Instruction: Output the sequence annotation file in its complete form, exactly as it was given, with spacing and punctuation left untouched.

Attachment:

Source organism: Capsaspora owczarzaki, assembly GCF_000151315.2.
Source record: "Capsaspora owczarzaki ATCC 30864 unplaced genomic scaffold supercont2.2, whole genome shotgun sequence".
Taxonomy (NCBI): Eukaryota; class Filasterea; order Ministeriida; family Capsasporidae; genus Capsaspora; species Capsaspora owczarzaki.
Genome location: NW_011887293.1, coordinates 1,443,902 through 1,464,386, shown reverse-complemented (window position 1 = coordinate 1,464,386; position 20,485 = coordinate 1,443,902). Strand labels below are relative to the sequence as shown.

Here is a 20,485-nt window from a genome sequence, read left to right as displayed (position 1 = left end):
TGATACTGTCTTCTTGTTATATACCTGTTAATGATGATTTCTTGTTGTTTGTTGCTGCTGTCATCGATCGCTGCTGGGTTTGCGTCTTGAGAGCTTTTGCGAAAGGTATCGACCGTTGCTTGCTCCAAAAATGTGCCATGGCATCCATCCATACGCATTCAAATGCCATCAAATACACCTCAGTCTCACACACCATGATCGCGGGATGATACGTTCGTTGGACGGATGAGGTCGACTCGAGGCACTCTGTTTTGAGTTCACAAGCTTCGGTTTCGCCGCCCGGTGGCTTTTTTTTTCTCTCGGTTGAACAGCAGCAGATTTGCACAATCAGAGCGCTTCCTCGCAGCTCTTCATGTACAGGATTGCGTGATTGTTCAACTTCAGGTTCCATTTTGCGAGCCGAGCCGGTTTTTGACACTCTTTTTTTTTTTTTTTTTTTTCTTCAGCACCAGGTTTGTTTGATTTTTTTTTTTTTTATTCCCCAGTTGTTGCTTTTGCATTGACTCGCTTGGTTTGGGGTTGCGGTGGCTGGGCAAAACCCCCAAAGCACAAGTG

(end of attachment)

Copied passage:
Source organism: Capsaspora owczarzaki, assembly GCF_000151315.2.
Source record: "Capsaspora owczarzaki ATCC 30864 unplaced genomic scaffold supercont2.2, whole genome shotgun sequence".
Taxonomy (NCBI): Eukaryota; class Filasterea; order Ministeriida; family Capsasporidae; genus Capsaspora; species Capsaspora owczarzaki.
Genome location: NW_011887293.1, coordinates 1,443,902 through 1,464,386, shown reverse-complemented (window position 1 = coordinate 1,464,386; position 20,485 = coordinate 1,443,902). Strand labels below are relative to the sequence as shown.

Here is a 20,485-nt window from a genome sequence, read left to right as displayed (position 1 = left end):
TGATACTGTCTTCTTGTTATATACCTGTTAATGATGATTTCTTGTTGTTTGTTGCTGCTGTCATCGATCGCTGCTGGGTTTGCGTCTTGAGAGCTTTTGCGAAAGGTATCGACCGTTGCTTGCTCCAAAAATGTGCCATGGCATCCATCCATACGCATTCAAATGCCATCAAATACACCTCAGTCTCACACACCATGATCGCGGGATGATACGTTCGTTGGACGGATGAGGTCGACTCGAGGCACTCTGTTTTGAGTTCACAAGCTTCGGTTTCGCCGCCCGGTGGCTTTTTTTTTCTCTCGGTTGAACAGCAGCAGATTTGCACAATCAGAGCGCTTCCTCGCAGCTCTTCATGTACAGGATTGCGTGATTGTTCAACTTCAGGTTCCATTTTGCGAGCCGAGCCGGTTTTTGACACTCTTTTTTTTTTTTTTTTTTTTCTTCAGCACCAGGTTTGTTTGATTTTTTTTTTTTTTATTCCCCAGTTGTTGCTTTTGCATTGACTCGCTTGGTTTGGGGTTGCGGTGGCTGGGCAAAACCCCCAAAGCACAAGTG